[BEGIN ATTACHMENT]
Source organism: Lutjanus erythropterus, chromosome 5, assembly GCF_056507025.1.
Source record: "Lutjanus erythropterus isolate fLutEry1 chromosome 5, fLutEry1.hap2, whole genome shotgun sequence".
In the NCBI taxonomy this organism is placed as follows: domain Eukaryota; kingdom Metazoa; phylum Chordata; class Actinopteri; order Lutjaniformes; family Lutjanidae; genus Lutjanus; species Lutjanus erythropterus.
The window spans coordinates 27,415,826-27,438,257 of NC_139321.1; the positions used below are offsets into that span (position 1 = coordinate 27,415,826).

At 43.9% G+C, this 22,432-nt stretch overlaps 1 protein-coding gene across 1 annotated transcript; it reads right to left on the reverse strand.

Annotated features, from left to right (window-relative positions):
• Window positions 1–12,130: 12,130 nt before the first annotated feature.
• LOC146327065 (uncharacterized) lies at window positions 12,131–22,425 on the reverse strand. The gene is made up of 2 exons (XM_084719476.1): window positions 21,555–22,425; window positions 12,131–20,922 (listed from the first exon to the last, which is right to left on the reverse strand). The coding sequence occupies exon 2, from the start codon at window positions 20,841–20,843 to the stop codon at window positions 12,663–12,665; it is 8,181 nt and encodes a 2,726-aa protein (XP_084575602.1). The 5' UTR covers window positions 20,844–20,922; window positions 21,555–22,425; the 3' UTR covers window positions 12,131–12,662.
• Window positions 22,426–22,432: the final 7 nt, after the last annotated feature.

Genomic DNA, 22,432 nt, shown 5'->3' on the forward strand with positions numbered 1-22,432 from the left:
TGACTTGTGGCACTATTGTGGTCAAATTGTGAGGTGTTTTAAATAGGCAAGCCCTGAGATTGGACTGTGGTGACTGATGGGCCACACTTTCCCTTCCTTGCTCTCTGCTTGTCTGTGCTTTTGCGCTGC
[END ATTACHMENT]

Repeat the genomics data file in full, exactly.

Source organism: Lutjanus erythropterus, chromosome 5, assembly GCF_056507025.1.
Source record: "Lutjanus erythropterus isolate fLutEry1 chromosome 5, fLutEry1.hap2, whole genome shotgun sequence".
In the NCBI taxonomy this organism is placed as follows: domain Eukaryota; kingdom Metazoa; phylum Chordata; class Actinopteri; order Lutjaniformes; family Lutjanidae; genus Lutjanus; species Lutjanus erythropterus.
The window spans coordinates 27,415,826-27,438,257 of NC_139321.1; the positions used below are offsets into that span (position 1 = coordinate 27,415,826).

At 43.9% G+C, this 22,432-nt stretch overlaps 1 protein-coding gene across 1 annotated transcript; it reads right to left on the reverse strand.

Annotated features, from left to right (window-relative positions):
• Window positions 1–12,130: 12,130 nt before the first annotated feature.
• LOC146327065 (uncharacterized) lies at window positions 12,131–22,425 on the reverse strand. The gene is made up of 2 exons (XM_084719476.1): window positions 21,555–22,425; window positions 12,131–20,922 (listed from the first exon to the last, which is right to left on the reverse strand). The coding sequence occupies exon 2, from the start codon at window positions 20,841–20,843 to the stop codon at window positions 12,663–12,665; it is 8,181 nt and encodes a 2,726-aa protein (XP_084575602.1). The 5' UTR covers window positions 20,844–20,922; window positions 21,555–22,425; the 3' UTR covers window positions 12,131–12,662.
• Window positions 22,426–22,432: the final 7 nt, after the last annotated feature.

Genomic DNA, 22,432 nt, shown 5'->3' on the forward strand with positions numbered 1-22,432 from the left:
TGACTTGTGGCACTATTGTGGTCAAATTGTGAGGTGTTTTAAATAGGCAAGCCCTGAGATTGGACTGTGGTGACTGATGGGCCACACTTTCCCTTCCTTGCTCTCTGCTTGTCTGTGCTTTTGCGCTGC